[It is observable that this custom prevails as a pledge of friendship and kindness all over Asia, and has also been mentioned by Captain Cook to exist among the natives in the South Sea Islands.]
Transactions of the Colony, from the Beginning of the Year 1790 until the End of May following.
Our impatience of news from Europe strongly marked the commencement of the year. We had now been two years in the country, and thirty-two months from England, in which long period no supplies, except what had been procured at the Cape of Good Hope by the ‘Sirius’, had reached us. From intelligence of our friends and connections we had been entirely cut off, no communication whatever having passed with our native country since the 13th of May 1787, the day of our departure from Portsmouth. Famine besides was approaching with gigantic strides, and gloom and dejection overspread every countenance. Men abandoned themselves to the most desponding reflections, and adopted the most extravagant conjectures.
Still we were on the tiptoe of expectation. If thunder broke at a distance, or a fowling-piece of louder than ordinary report resounded in the woods, “a gun from a ship” was echoed on every side, and nothing but hurry and agitation prevailed. For eighteen months after we had landed in the country, a party of marines used to go weekly to Botany Bay, to see whether any vessel, ignorant of our removal to Port Jackson, might be arrived there. But a better plan was now devised, on the suggestion of captain Hunter. A party of seamen were fixed on a high bluff, called the South-head, at the entrance of the harbour, on which a flag was ordered to be hoisted, whenever a ship might appear, which should serve as a direction to her, and as a signal of approach to us. Every officer stepped forward to volunteer a service which promised to be so replete with beneficial consequences. But the zeal and alacrity of captain Hunter, and our brethren of the ‘Sirius’, rendered superfluous all assistance or co-operation.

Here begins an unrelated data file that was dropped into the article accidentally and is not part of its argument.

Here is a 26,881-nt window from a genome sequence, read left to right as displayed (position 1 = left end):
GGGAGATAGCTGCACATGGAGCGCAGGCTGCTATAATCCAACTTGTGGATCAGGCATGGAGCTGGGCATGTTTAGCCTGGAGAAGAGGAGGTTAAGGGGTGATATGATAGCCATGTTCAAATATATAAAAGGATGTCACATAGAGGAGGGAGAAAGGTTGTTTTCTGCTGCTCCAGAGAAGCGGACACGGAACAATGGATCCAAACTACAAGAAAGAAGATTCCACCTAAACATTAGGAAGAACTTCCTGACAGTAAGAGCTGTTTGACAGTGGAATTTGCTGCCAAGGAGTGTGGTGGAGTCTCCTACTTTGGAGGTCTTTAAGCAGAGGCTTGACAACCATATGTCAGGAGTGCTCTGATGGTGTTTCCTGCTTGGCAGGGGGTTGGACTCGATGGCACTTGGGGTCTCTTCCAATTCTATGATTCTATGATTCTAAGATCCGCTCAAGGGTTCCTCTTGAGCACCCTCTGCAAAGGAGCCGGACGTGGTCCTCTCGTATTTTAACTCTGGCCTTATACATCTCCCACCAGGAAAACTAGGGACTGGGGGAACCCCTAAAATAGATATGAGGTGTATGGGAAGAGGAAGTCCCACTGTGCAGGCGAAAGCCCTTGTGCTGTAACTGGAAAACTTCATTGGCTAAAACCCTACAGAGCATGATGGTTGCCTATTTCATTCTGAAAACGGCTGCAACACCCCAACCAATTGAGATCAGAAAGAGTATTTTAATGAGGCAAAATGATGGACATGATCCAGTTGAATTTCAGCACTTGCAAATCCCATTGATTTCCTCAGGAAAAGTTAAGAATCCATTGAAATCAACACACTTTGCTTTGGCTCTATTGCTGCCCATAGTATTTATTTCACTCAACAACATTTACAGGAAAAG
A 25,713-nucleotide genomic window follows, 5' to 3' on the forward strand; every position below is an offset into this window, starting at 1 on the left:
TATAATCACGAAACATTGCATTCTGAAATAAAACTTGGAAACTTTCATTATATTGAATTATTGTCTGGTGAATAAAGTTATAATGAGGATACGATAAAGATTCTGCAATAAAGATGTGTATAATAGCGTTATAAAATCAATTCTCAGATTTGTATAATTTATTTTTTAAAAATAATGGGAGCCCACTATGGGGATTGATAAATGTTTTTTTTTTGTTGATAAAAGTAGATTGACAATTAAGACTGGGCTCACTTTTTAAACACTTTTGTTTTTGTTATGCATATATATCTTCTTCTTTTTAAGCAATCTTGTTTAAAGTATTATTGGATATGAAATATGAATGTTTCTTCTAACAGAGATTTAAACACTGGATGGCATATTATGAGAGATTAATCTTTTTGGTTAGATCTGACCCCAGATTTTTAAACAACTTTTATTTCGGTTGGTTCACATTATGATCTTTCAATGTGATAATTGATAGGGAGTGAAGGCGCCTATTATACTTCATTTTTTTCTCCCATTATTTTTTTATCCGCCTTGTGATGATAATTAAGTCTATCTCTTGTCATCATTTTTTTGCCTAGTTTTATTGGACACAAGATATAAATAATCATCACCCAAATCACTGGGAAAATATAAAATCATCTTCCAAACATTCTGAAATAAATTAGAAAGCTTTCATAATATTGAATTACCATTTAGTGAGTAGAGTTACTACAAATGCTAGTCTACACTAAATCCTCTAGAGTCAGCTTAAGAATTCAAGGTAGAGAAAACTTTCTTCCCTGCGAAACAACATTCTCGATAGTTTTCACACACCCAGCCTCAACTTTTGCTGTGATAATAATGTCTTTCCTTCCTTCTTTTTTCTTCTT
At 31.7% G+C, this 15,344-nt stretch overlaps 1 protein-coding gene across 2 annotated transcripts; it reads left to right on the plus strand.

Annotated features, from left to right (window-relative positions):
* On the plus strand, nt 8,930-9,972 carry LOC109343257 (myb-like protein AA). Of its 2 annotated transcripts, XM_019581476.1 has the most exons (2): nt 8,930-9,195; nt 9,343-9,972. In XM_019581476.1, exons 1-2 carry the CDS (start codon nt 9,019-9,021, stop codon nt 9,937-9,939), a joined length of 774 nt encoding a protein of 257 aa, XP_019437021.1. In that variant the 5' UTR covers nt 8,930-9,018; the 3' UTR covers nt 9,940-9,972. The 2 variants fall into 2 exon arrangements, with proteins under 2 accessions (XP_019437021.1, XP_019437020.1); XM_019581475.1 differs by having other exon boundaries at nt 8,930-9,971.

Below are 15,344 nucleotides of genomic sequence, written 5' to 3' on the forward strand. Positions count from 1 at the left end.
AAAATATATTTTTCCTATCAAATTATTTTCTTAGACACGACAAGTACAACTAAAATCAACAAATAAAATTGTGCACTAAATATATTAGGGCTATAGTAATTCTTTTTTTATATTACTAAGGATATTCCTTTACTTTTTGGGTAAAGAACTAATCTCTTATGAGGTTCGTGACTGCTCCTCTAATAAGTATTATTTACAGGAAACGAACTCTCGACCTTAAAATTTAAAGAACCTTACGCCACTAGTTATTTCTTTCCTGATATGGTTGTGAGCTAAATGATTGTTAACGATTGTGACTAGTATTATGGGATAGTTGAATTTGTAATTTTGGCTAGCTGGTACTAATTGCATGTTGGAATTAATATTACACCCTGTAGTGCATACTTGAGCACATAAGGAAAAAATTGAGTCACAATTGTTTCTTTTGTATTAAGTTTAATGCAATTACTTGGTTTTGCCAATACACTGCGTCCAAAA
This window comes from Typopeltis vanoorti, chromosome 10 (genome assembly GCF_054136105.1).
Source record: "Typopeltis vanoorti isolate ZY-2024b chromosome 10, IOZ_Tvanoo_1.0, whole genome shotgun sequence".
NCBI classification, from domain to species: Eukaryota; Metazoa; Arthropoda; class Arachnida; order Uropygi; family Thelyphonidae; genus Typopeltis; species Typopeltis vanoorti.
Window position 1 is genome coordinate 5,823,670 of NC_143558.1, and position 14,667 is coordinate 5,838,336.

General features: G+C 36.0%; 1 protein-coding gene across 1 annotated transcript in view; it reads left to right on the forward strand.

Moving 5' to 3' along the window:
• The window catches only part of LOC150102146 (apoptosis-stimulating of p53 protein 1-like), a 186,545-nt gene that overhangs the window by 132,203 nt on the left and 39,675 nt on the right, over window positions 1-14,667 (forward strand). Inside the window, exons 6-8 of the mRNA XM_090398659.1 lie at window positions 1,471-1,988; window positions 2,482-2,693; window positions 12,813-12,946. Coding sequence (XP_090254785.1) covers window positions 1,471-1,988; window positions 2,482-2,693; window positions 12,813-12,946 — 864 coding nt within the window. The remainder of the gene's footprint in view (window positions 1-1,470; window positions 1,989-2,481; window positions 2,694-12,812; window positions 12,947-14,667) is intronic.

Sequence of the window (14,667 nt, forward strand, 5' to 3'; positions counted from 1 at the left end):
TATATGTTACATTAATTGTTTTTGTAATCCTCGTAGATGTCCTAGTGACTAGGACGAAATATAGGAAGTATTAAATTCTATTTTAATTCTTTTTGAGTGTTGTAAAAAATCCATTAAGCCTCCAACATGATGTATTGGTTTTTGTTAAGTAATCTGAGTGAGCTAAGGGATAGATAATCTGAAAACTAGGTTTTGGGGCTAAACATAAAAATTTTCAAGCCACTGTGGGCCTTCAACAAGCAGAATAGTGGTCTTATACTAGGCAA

Here on the summit of the hill, every morning from daylight until the sun sunk, did we sweep the horizon, in hope of seeing a sail. At every fleeting speck which arose from the bosom of the sea, the heart bounded, and the telescope was lifted to the eye. If a ship appeared here, we knew she must be bound to us; for on the shores of this vast ocean (the largest in the world) we were the only community which possessed the art of navigation, and languished for intercourse with civilized society.
To say that we were disappointed and shocked, would very inadequately describe our sensations. But the misery and horror of such a situation cannot be imparted, even by those who have suffered under it.
March, 1790. Vigorous measures were become indispensable. The governor therefore, early in February, ordered the ‘Sirius’ to prepare for a voyage to China; and a farther retrenchment of our ration, we were given to understand, would take place on her sailing.